Women Hit More Severely from COVID Impact on Employment

The report highlights that the share of women in workforce is extremely low in urban areas, i.e. around 10.3 per cent. Worse, their businesses took a bigger hit in COVID.

Sugandha Bora
Feb 03, 2021 17:26 IST
Madhya Pradesh teacher strike ,Unemployment

It is very evident that COVID-19 has had an adverse impact on financial stability and livelihoods of people around the world. In India, three out of four people are experiencing their first recession. The COVID impact on employment has been unprecedented. Unfortunately, it's impacted women more adversely than men. Various industries like services, tourism, hospitality, etc have been a drastically hit and almost every sector is dealing with economic instability. 


Even times of financial instability which affect every person tend to be sexist in nature. Statistical and empirical evidences have showed time and again that women are doubly disadvantaged in financial crises of any level. Another report to substantiate this statement has been recently published by The Initiative for What Works to Advance Women and Girls in the Economy (IWWAGE).

The group published a report Women in Work: How India Fared in 2020 which showed how the COVID-19 pandemic has affected women and girls relatively more than men in terms of employment and financial stability. Here are 10 key findings from the report:

  1. The labour participation rate seems to have been affected the most during the span May-August in 2020.  This was observed in both urban and rural areas of the country.
  2. The report further highlights that the share of women in the labour force is extremely low in urban areas, accounting to around 10.3 per cent.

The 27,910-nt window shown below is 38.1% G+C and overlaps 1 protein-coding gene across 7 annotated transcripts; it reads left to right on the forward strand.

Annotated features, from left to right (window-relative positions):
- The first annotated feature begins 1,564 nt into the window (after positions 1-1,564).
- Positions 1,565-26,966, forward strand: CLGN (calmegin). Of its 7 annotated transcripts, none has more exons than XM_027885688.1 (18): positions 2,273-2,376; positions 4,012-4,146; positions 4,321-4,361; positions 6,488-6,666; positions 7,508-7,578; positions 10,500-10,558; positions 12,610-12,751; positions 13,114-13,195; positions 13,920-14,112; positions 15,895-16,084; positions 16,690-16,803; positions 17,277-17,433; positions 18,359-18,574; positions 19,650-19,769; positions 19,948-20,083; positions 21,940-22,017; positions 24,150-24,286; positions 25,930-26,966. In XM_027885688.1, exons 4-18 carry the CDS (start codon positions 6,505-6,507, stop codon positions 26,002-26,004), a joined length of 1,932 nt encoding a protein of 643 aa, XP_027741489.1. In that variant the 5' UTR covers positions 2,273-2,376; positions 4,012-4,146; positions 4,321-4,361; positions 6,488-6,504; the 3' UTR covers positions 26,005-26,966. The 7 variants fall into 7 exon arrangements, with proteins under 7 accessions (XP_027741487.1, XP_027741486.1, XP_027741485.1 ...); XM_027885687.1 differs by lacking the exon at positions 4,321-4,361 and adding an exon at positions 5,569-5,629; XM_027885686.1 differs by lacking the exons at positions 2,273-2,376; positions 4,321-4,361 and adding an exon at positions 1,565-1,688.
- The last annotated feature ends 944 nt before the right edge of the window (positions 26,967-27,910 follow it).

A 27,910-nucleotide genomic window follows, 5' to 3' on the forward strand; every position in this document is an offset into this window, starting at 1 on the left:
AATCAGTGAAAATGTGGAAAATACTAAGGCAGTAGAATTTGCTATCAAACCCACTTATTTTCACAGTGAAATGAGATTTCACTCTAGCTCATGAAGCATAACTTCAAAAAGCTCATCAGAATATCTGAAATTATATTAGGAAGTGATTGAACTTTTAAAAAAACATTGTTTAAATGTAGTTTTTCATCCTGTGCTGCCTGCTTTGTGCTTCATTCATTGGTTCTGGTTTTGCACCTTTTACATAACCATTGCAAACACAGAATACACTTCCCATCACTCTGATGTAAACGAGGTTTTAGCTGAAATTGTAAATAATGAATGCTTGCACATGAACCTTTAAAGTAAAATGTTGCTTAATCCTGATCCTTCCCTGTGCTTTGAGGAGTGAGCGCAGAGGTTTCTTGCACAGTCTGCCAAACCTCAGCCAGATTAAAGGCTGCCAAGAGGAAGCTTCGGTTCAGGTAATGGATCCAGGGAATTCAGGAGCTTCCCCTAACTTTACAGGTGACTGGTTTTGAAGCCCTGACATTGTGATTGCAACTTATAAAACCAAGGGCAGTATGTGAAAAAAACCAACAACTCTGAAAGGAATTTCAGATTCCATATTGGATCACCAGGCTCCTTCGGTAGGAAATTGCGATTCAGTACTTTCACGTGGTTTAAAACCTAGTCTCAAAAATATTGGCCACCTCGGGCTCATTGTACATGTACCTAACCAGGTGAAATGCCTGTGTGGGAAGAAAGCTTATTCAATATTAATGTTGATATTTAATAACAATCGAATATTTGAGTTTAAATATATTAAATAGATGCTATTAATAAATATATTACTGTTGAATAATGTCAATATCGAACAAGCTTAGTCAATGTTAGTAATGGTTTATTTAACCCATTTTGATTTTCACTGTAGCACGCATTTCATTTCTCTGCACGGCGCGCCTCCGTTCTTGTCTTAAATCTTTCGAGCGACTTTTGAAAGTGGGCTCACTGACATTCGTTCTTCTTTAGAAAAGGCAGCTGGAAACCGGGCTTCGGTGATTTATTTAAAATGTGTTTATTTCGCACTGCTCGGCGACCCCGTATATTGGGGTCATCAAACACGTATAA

3. This shows that around 90 per cent of women, aged 15 or more in urban India are neither employed nor are they actively looking for employment opportunities. The pandemic has worsened the condition of 'women in work'.
  4. Nearly 71 per cent of women in urban areas and 58 per cent of women in rural areas reportedly had no written job contract. Furthermore, over half of the salaried women workers across rural and urban areas were not allowed paid leaves or any social security benefits.
  5. Evidently, most of the women were engaged in informal sector of the Indian economy. It is easier to track the economic status of women engaged in formal sector; however, the majority of India’s female workforce is in the informal sector.
  6. Women entrepreneurs are able to dedicate only 5.8 hours a day on average to their home-based businesses. This is also irregularly interrupted by approximately 6.6 hours of unpaid care-giving work and household chores.
  7. The COVID impact on employment has been severe. Nearly 79 per cent of the women entrepreneurs said that they witnessed a drastic slump in sales, customer footfall and earnings in their business ventures. Some of this has led to rethink and reworking of employment decisions.
  8. When shift of work to digital space is at an all-time high, a huge gender gap exists when it comes to access of mobile phones and internet in the country. The technological divide is also biased against women in India.
  9. There is 20 per cent of gender gap in the mobile ownership in India, with 79 per cent of men owning a mobile, compared to 63 per cent of women.
  10. Meanwhile, the gender gap is much wider in terms of mobile internet usage, as 42 per cent of men have access to the internet on mobiles, as opposed to 21 per cent of women.

COVID Impact on Employment: 79 per cent of the women entrepreneurs said that they witnessed a drastic slump in sales, customer footfall and earnings in their business ventures.

#Female unemployment #COVID-19 unemployment #Women in workforce #COVID-19